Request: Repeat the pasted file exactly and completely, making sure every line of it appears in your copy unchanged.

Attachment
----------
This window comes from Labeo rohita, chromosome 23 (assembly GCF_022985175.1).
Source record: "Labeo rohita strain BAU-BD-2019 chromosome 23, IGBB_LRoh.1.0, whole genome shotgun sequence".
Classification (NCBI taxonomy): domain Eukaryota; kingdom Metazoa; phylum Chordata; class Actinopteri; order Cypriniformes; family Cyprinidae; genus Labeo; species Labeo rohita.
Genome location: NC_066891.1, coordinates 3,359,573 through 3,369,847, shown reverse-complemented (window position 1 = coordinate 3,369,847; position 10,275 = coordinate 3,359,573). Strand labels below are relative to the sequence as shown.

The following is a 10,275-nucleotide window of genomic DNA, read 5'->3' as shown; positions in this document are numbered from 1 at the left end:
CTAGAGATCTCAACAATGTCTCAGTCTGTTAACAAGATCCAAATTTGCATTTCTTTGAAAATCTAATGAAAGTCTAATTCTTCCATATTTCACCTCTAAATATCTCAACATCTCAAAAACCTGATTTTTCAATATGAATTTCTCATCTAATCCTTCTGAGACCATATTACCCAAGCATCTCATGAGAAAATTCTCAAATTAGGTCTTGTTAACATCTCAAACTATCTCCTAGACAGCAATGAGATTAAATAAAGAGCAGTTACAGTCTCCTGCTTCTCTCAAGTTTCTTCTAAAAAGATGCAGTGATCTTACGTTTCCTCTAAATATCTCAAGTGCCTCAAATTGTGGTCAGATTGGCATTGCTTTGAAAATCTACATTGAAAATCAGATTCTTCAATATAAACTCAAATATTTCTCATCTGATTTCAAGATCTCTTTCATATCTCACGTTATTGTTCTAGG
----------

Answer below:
This window comes from Labeo rohita, chromosome 23 (assembly GCF_022985175.1).
Source record: "Labeo rohita strain BAU-BD-2019 chromosome 23, IGBB_LRoh.1.0, whole genome shotgun sequence".
Classification (NCBI taxonomy): domain Eukaryota; kingdom Metazoa; phylum Chordata; class Actinopteri; order Cypriniformes; family Cyprinidae; genus Labeo; species Labeo rohita.
Genome location: NC_066891.1, coordinates 3,359,573 through 3,369,847, shown reverse-complemented (window position 1 = coordinate 3,369,847; position 10,275 = coordinate 3,359,573). Strand labels below are relative to the sequence as shown.

The following is a 10,275-nucleotide window of genomic DNA, read 5'->3' as shown; positions in this document are numbered from 1 at the left end:
CTAGAGATCTCAACAATGTCTCAGTCTGTTAACAAGATCCAAATTTGCATTTCTTTGAAAATCTAATGAAAGTCTAATTCTTCCATATTTCACCTCTAAATATCTCAACATCTCAAAAACCTGATTTTTCAATATGAATTTCTCATCTAATCCTTCTGAGACCATATTACCCAAGCATCTCATGAGAAAATTCTCAAATTAGGTCTTGTTAACATCTCAAACTATCTCCTAGACAGCAATGAGATTAAATAAAGAGCAGTTACAGTCTCCTGCTTCTCTCAAGTTTCTTCTAAAAAGATGCAGTGATCTTACGTTTCCTCTAAATATCTCAAGTGCCTCAAATTGTGGTCAGATTGGCATTGCTTTGAAAATCTACATTGAAAATCAGATTCTTCAATATAAACTCAAATATTTCTCATCTGATTTCAAGATCTCTTTCATATCTCACGTTATTGTTCTAGG